April is the Sports Eye Safety Month. It is time to consider the importance and ways of protecting your eyes. If you have vision loss in one eye, you should be careful not to lose vision in both eyes. Consult with your optometrist to see if there are any eye protectors you can use. If your doctor requests you to avoid some sports, you should do so. It is better to be safe than seek medical treatment when it is too late.
When did you last visit an ophthalmologist? According to the Centers for Disease Control and Prevention, roughly 61 million American adults are likely to experience severe vision loss. More shockingly, nearly 50 percent of the projected millions have not seen an ophthalmologist in a year.
Age-related macular degeneration (AMD) is an eye condition that gets worse with age. It is one of the leading causes of severe vision problems in people over the age of 50. As much as it hardly causes blindness, it can affect your everyday life.
Dry eye disease refers to your eyes drying, characterized by chronic lack of moisture and lubrication on your eye’s surface. There are several reasons for the dryness. It could be that your ducts are not producing enough tears or that the tears produced are of low quality. The effects of this may be a subtle eye irritation or a severe inflammation and scarring on the front of your eye.
Studies show that cases of myopia or nearsightedness continue to grow on a global scale. Experts say that more people are developing this eye condition because of excessive digital work. Even if there are eyeglasses that can help this condition, most patients prefer ortho-K lenses. The American Academy of Optometry recognizes the importance of ortho-K lenses in correcting myopia. If you want to find out why ortho-K contact lenses are recommended for patients with myopia, here’s what you should know.
Comprehensive eye exams are an important part of your preventative care. This is because regular appointments with your eye doctor give them an opportunity to closely monitor the health and condition of your eyes and vision. If there are any concerning changes then they can act on them to diagnose and treat the problem promptly, before it has any long-term consequences for your vision.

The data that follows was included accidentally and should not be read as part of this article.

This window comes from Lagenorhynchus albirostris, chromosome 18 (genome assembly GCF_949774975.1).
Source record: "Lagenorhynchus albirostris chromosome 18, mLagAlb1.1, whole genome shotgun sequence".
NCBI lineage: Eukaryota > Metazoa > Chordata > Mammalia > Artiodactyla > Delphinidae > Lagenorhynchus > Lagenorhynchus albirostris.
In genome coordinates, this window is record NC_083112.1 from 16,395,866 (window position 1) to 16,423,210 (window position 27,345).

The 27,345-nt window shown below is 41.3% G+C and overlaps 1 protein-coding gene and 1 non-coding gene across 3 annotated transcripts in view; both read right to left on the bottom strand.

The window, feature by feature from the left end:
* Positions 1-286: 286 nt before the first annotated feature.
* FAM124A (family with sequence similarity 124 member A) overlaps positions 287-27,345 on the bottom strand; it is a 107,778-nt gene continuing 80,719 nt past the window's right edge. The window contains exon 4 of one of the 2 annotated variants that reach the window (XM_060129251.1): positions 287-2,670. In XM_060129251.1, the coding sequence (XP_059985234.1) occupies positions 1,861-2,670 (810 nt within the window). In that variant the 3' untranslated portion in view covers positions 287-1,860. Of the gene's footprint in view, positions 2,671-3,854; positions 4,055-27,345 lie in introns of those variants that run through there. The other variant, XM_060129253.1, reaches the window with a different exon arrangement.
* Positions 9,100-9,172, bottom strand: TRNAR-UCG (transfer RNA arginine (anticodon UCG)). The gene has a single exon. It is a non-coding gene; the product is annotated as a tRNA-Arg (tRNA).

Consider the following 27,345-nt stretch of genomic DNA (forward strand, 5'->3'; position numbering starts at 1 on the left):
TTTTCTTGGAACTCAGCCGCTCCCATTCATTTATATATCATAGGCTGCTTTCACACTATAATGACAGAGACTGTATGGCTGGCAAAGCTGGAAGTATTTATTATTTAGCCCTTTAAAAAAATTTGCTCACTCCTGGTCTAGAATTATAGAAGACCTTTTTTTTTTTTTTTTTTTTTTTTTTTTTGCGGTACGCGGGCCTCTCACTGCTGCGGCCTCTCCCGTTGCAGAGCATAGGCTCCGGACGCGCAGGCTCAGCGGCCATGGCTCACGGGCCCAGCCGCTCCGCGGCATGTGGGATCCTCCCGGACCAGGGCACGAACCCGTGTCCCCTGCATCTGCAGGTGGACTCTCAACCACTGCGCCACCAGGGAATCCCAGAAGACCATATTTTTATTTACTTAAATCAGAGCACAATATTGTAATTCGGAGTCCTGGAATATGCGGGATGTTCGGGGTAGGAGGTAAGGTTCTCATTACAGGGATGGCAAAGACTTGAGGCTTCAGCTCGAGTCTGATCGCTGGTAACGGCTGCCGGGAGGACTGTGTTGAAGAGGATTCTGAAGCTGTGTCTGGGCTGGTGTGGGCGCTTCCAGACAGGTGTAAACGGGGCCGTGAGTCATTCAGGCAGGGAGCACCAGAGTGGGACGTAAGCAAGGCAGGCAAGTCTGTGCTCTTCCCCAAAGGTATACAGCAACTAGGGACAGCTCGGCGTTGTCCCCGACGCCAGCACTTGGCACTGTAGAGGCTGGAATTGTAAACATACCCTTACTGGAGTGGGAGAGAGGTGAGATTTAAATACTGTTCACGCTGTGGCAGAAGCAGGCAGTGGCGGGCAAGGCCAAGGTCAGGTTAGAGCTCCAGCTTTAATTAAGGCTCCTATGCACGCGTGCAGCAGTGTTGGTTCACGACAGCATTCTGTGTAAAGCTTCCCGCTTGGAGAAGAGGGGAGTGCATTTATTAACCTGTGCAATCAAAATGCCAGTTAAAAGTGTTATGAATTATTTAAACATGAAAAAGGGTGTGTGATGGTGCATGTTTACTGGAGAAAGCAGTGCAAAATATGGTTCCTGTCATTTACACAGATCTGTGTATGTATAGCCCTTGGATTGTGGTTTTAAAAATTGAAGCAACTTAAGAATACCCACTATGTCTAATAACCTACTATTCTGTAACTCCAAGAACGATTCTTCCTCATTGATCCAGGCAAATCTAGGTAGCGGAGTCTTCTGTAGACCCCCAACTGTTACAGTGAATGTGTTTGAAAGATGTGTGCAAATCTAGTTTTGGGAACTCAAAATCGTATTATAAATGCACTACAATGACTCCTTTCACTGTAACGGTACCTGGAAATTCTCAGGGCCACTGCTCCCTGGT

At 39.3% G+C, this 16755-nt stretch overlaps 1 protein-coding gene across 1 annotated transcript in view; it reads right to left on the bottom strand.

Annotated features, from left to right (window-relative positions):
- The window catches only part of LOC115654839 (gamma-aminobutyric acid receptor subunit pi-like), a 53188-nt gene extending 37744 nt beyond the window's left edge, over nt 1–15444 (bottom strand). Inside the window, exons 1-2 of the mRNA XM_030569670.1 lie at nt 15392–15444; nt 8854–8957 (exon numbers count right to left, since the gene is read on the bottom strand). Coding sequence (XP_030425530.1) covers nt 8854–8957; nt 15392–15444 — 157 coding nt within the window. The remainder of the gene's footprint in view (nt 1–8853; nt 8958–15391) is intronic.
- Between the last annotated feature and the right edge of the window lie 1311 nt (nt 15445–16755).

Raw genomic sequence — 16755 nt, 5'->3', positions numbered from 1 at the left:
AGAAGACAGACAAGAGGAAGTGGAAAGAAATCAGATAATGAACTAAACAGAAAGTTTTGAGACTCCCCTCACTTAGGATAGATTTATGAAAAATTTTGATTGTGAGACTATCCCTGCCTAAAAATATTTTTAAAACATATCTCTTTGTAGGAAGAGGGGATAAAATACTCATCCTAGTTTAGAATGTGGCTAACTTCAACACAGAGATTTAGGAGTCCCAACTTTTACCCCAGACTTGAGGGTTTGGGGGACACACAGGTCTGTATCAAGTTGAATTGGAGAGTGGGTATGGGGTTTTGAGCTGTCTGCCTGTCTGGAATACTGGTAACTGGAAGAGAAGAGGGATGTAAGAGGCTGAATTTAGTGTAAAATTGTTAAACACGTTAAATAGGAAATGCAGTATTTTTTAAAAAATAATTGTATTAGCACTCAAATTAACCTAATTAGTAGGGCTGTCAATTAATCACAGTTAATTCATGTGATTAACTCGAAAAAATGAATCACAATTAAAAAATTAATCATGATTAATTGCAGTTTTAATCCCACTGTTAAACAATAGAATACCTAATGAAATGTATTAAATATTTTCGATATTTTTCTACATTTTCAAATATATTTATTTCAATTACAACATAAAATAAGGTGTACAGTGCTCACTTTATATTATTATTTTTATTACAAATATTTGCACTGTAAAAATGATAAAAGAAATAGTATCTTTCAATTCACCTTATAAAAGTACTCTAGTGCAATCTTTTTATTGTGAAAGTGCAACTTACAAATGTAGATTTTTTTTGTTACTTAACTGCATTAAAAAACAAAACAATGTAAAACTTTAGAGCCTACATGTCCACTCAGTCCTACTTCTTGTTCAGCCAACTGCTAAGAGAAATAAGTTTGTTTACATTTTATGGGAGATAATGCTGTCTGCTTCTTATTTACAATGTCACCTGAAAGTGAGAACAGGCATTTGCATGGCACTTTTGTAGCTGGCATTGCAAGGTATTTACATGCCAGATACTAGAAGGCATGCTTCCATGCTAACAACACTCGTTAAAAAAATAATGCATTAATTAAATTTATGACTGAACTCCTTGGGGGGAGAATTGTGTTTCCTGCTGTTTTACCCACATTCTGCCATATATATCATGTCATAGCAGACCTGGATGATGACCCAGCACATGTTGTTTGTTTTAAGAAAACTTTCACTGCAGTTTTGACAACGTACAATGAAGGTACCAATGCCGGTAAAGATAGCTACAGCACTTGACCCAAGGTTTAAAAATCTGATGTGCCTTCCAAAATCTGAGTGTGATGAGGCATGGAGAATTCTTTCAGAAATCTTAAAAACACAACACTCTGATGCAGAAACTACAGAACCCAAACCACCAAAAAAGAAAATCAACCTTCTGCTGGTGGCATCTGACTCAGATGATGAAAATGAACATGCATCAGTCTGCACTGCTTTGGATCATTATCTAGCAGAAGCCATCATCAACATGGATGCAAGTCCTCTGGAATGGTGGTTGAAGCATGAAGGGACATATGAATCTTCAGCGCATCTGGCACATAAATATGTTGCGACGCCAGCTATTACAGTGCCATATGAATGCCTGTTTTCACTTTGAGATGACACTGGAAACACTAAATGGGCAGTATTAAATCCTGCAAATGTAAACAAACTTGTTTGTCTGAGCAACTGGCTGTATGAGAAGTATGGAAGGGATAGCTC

Halloween is upon us and it probably comes as no surprise that this spooky celebration is the one night of the year where people are most likely to dress in costume. Whether you are changing into a wailing witch, a melancholy mummy, a zombie bride or a demon doctor, your costume may potentially put your eyes at risk. To help avoid an eye-related horror, here are our frightfully helpful Halloween eye safety tips.
It is nearly impossible to avoid digital devices. Most people use a computer or other digital devices for a minimum of two hours every day. With continued exposure, many people develop eyestrain, also called computer vision syndrome. The condition causes dry eyes, eye fatigue, blurred vision, and headaches. Eyestrain also causes watery eyes, redness, twitching, sensitivity to light. It may also cause you pain in the neck and shoulders. Reducing your screen time could minimize eyestrain, but this may not be a viable solution if your job requires a computer.
Prolonged high blood sugar is one of the causes of diabetic retinopathy. This is a condition that affects vision. It happens when blood vessels at the back of the retina are compromised. The vessels supply blood to the tissue at the rear end of the eye where your retina is located.
Dry eyes are a common occurrence that happens when the eye does not have enough lubrication. Every time you blink, the eye gets a film of tears that help to lubricate it. If you do not have enough tears, or if you have poor quality tears, the eyes feel dry and irritated. You feel a sting or burning sensation.